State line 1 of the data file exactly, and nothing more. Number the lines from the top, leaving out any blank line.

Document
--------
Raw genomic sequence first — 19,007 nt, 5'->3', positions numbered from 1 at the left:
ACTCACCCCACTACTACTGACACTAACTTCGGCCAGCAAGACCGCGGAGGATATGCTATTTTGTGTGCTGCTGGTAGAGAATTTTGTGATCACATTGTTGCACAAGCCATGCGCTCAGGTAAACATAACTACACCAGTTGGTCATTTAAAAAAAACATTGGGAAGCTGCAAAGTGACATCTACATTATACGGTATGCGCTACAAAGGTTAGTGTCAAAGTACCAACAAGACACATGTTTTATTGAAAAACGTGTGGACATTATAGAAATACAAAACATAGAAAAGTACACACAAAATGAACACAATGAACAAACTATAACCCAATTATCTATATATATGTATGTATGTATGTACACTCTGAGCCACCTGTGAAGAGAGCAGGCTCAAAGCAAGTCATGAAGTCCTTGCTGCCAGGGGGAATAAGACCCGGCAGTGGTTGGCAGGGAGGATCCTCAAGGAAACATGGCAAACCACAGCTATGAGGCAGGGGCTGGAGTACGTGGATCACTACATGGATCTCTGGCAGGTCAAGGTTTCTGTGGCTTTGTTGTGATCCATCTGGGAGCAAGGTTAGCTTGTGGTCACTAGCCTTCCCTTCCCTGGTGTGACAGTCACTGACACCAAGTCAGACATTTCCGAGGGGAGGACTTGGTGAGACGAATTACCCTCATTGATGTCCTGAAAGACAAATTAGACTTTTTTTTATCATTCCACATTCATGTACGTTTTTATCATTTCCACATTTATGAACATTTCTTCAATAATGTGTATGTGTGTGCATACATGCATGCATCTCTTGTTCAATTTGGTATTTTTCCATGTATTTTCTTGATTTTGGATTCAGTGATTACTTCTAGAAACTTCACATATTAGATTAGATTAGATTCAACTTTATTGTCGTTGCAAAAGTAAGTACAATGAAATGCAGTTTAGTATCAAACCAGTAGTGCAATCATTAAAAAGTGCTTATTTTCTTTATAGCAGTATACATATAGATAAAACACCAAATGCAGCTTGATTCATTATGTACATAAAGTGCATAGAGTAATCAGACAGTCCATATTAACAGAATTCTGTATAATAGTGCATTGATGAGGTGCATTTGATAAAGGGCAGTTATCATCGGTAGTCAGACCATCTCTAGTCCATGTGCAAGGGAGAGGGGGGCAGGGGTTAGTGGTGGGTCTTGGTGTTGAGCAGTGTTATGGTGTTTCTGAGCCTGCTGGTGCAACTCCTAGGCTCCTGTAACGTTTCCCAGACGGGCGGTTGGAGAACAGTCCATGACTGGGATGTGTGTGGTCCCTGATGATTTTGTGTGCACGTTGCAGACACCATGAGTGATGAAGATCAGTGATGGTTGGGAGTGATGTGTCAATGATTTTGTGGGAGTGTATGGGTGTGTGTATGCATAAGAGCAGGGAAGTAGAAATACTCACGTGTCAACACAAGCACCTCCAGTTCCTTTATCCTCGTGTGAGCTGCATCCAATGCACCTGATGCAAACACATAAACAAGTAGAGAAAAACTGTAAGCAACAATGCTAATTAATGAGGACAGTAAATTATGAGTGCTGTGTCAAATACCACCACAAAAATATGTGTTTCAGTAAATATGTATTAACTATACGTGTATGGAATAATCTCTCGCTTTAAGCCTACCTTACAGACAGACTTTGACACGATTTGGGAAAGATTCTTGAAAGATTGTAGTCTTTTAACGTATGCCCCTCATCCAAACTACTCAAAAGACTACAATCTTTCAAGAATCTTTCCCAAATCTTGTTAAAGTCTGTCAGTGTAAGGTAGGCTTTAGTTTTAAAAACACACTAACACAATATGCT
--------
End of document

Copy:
Raw genomic sequence first — 19,007 nt, 5'->3', positions numbered from 1 at the left: